Monday, March 16, 2015

If I Were a Little Girl, I Would Have Been Blown Away by 'Cinderella'

I liked the movie, but the “Cinderella” tale has been told so many times already in so many ways that there will be always a part of me that will think of Disney’s live-action Cinderella as needless and uninspired.  Moreover, the anime series Cinderella Monogatari will probably always be my most favorite version of the Cinderella story ever, and every other version that I would encounter would always pale in comparison.  So, at most, I consider Cinderella a fun, pleasurable movie that is definitely recommendable for the whole family to watch.  It’s good entertainment, but not remarkably great. 

But that said, I nonetheless understand the charms of the movie.  If I were a little girl of around six to ten years of age who went to watch it in a theater this past week, I would have been blown away by the experience.  The Frozen Fever short film that ran before the movie would be a wonderful treat already.  But it would be mere appetizer to the bright, optimistic loveliness of the movie.  I would have adored everything about it – excitedly consuming all the pretty things I’m seeing.  I would probably have been giggling in delight, like the little girl that I am, during and a few hours after the movie.

Cinderella flawlessly embodied into film the kind of emotional sense of wonder that fairy tale stories aroused in us when we encountered them for the first time as kids.  A big chunk of the credits for this impact definitely goes to the stunningly gorgeous production value – from the costumes to the set, everything about it was an aesthetic success that brought the fairy tale-ness of the story to life.  The visual effects also considerably added to the enchantment.  The sequence where the Fairy Godmother prepared Cinderella for the ball has been especially spectacular.      
“So its form is lovely, but how about its substance?” you might ask.  Well, a large part of the story still possesses the worn-out plot elements of the Cinderella story.  Still, there were enough original ideas to make this retelling worth checking out.  It’s actually well-written and well-directed.  Cinderella was pure cotton candy, but though it was not significantly thoughtful, it however has enough thematic and character depths to avoid being “infuriatingly sweet and dumb.”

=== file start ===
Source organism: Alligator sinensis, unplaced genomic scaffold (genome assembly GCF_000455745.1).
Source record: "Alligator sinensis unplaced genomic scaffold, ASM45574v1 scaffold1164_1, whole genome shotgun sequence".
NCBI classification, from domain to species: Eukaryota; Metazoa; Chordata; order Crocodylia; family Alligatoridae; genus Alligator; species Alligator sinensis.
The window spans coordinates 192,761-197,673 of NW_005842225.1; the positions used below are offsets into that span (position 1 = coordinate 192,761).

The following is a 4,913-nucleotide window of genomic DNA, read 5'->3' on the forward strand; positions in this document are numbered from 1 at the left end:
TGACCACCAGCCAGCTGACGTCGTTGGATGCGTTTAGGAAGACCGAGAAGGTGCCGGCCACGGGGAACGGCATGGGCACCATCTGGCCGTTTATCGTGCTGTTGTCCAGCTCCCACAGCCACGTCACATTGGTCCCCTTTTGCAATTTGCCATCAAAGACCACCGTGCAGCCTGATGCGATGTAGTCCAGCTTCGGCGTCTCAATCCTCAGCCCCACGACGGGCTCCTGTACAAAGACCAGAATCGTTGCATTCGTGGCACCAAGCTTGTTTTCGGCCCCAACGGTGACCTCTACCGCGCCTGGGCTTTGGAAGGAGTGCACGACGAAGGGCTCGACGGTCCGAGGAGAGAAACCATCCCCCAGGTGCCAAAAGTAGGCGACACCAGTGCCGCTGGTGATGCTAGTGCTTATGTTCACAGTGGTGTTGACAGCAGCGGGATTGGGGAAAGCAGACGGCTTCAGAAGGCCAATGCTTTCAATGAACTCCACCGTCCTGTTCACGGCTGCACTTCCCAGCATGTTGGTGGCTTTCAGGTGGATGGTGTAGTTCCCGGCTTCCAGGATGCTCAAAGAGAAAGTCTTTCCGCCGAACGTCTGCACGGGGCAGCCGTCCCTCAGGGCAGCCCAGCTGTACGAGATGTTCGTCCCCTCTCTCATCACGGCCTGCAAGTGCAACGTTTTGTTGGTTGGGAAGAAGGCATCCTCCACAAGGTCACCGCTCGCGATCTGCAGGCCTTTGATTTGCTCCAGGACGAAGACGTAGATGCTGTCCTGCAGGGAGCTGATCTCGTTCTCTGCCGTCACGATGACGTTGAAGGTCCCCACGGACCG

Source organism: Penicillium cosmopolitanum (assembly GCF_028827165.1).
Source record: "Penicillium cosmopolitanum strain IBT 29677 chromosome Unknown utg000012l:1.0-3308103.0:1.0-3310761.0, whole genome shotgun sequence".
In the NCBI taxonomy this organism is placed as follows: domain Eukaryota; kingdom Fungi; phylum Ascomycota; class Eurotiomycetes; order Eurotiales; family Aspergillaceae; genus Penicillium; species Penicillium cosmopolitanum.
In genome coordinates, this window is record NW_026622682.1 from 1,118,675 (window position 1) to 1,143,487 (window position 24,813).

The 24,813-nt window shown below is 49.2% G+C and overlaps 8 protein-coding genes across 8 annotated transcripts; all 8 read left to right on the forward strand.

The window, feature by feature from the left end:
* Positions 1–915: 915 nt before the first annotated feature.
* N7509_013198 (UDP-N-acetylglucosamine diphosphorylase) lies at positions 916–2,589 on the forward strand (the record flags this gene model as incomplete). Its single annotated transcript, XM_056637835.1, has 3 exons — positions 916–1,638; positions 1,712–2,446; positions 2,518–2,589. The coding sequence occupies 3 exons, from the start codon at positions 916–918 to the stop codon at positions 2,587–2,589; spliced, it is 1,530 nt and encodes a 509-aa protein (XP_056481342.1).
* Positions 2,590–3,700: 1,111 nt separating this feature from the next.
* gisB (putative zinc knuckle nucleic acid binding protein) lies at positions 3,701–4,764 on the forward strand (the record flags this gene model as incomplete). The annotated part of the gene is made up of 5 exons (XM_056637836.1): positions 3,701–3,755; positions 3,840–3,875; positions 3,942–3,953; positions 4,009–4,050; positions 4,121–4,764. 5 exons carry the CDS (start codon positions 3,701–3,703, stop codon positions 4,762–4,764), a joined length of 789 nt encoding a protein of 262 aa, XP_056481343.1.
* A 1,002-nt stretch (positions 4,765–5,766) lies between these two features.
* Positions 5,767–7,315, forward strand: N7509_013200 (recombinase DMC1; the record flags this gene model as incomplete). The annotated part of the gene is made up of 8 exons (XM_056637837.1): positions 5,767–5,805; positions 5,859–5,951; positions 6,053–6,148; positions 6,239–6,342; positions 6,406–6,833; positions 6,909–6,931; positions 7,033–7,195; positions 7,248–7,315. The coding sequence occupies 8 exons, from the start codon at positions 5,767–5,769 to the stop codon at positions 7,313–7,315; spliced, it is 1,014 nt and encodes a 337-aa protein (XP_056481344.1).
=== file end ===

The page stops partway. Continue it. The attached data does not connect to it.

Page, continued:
After Maleficent and Cinderella, I’m still not a fan of Disney’s recent decisions of adapting their classic fairy tale animated movies (which themselves are adaptations of classic fairy tale literature) into live-action movies.  It gives the feeling that they are beginning to lack the imagination for developing original material.   However, after Cinderella, I also start to get the feeling that I might get used to the trend after all.     

Miscellaneous musings: 
  • Cinderella won the day with her grace, positive attitude, and femininity.  In a “modern” culture which prefers its heroines to have tough, no-pushover personalities, I find this aspect of Cinderella refreshing.  There is as much strength in answering cruelty with kindness as kicking scoundrels’ butts. 
  • The cast had stellar performances all around, but Cate Blanchett killed it as the Wicked Stepmother – she was a very interesting, complex villainess.  But, hey, you don’t expect something lesser from a talented Cate Blanchett.     
  • Next to Cinderella’s blue dress, the Wicked Stepmother had the best dresses.  Yep, I noticed and appreciated the dresses.     
  • I find Helena Bonham Carter’s role as the eccentric Fairy Godmother funny.  Not only because of Ms. Carter’s performance, but also because of the fact that the last time she was required to wield a wand for a role, she played the awesome, bloodthirsty Bellatrix Lestrange.  It was an amusing contrast.    
  • Her time in the movie was short, but I really enjoyed Agent Carter as Cinderella’s mother.
  • Honestly, prior to watching the movie, I had no idea that Cate Blanchett, Helena Bonham Carter, and Hayley Atwell had roles in it.  (I had zero foreknowledge of what I would be getting from this movie.  I never read articles and never watched trailers about it prior to watching.)  Their appearances came as surprises to me.  Hence, I was easily delighted, approving, and welcoming of their performances.
  • Again, I’m not excited of the prospect of having more live-action adaptations of classic Disney animated features.  But, honestly, I’m intrigued on how a live-action Beauty and the Beast (which is currently in production) would look like. 
  • Also, I think that the best Disney animated movie that would be perfect for a live-action adaptation is The Black Cauldron.  Make it happen, Disney.  

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